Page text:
You can blame Forrester and Gartner. They predicted every big company would have an idea management system in place within the next five years. Suddenly Innovation is the byword at every organization and executives are telling their directors to “Go out there and get us an idea management system”. Hurry up and don’t be too picky because that’s what Forrester and Gartner (and Aberdeen and Frost & Sullivan) says we’re supposed to do.
And of course that premise is ridiculous. But the need for innovation is not ridiculous. Companies, and for that matter industries, business corridors and even countries all recognize that pursuing an innovative approach might be the key to survival in the hectic, competitive, highly technical world we all live in. And an idea management system is certainly at the heart of such thinking.
Idea Management: really needed?
First, without a doubt a culture of innovation is more important. People need to know that their employer is open to new ideas. Specialists need to know they’re allowed to spend some time on their pet projects; their novel ideas. They need to know that if they fail it’s not a disaster. In fact it’s a sign they’re stretching, trying something new, something different. It should be rewarded.
It’s often hard to believe at large corporations that disruption, chaos and failure may feel like an uncertain sea, but it is instead the nourishing soil for great new ideas and innovations. The team members must feel it is OK to fail in fact “we’re impressed you tried”. Having got the “you need more than an idea management system” phrase out of the way….You still need an idea management system. It has to have a couple of attributes: It has to be collaborative, it has to have a social science driven idea promotion scheme and it has to let contributors see the progress of their contributions. And there are lots of systems to choose from.
I examined the market earlier this year and found oodles of solutions (the number keeps changing with new introductions, failures, mergers, etc.). A couple of these companies have been quietly deploying systems for as long as a decade. Some led the market, but made the mistake of selling perpetual licenses and have since sagged under their own weight. Some others have had huge capital infusions and in light of Forrester and Gartner have used the money for marketing (sometimes instead of development).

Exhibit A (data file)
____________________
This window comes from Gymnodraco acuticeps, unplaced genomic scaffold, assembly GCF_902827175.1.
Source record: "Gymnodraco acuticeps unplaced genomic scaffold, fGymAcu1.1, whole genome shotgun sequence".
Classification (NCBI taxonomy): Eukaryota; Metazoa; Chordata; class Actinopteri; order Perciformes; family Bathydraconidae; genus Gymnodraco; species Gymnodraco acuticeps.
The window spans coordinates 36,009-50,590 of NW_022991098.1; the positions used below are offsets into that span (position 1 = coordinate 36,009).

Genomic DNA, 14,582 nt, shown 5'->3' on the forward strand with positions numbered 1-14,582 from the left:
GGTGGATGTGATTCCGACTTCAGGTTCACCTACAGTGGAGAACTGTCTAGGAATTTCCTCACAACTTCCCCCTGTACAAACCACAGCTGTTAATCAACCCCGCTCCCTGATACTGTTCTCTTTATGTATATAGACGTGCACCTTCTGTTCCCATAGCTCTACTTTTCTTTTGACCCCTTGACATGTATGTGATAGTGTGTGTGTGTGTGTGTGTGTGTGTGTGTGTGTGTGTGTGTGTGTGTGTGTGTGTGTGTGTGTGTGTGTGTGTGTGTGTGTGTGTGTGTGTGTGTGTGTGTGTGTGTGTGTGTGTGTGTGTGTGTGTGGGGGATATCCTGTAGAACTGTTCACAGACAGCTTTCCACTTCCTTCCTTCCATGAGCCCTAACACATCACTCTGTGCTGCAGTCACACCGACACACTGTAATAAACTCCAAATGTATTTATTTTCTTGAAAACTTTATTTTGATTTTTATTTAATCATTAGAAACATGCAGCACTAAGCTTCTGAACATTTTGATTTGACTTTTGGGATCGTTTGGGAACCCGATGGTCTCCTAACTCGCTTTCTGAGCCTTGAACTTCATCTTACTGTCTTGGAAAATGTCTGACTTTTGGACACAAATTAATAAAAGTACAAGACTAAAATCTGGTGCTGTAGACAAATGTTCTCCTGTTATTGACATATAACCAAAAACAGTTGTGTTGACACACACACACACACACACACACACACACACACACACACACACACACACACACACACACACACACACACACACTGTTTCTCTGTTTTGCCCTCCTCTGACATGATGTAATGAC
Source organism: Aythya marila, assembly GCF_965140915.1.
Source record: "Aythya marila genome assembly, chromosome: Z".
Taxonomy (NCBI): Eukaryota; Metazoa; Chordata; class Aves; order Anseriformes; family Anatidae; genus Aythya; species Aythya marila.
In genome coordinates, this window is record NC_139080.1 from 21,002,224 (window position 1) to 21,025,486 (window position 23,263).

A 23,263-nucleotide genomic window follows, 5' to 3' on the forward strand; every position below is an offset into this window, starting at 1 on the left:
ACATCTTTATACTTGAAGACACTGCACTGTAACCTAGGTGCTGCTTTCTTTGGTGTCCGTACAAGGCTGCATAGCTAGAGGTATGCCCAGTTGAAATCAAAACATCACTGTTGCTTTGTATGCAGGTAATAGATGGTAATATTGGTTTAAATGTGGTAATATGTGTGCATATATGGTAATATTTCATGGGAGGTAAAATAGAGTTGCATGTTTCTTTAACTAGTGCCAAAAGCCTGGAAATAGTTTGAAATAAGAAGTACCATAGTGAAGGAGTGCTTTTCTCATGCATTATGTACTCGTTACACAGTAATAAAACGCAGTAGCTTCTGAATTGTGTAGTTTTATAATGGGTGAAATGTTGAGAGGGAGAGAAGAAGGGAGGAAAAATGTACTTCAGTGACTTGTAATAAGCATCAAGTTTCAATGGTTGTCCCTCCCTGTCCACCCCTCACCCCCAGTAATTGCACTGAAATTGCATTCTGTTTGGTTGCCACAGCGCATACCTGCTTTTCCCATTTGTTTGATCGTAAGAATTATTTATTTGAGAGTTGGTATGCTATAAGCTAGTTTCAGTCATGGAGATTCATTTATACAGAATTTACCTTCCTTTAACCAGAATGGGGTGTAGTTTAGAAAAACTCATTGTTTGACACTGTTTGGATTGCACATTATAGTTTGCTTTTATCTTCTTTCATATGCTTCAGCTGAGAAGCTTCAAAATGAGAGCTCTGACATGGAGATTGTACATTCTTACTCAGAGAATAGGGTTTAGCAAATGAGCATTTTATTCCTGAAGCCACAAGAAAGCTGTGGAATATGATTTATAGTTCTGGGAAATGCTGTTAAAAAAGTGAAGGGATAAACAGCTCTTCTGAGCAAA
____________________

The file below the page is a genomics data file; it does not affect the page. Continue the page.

A couple of the vendors are spitting out the seeds from their sour grapes, being critical of the competition. It is a stressful world we live in, but still we should all learn to be gentlemen. The fact is the market is so huge every vendor in the space can make enough sales to sustain themselves. But there is pressure, and the visionaries who create such cool innovation software sometimes can’t understand why the market doesn’t see appreciate their vision.
The acquisition of idea management software should be pursued the way any other enterprise software is acquired. Good discovery needs to be conducted internally. A survey of the vendors (including demonstrations) needs to be conducted just so the team can learn what features should be asked for. A requirements list (and a wish list) needs to be composed. Then a healthy survey of the available software (with a grading mechanism) needs to take place (“who did we see again that had that doohickey we liked?”).
Of course you want to check the financial stability of the company. You want to see their track record at other companies. A good place to start is to talk to your competitors, your partners, your customers and your suppliers and see what they’re doing.
By Ron Shulkin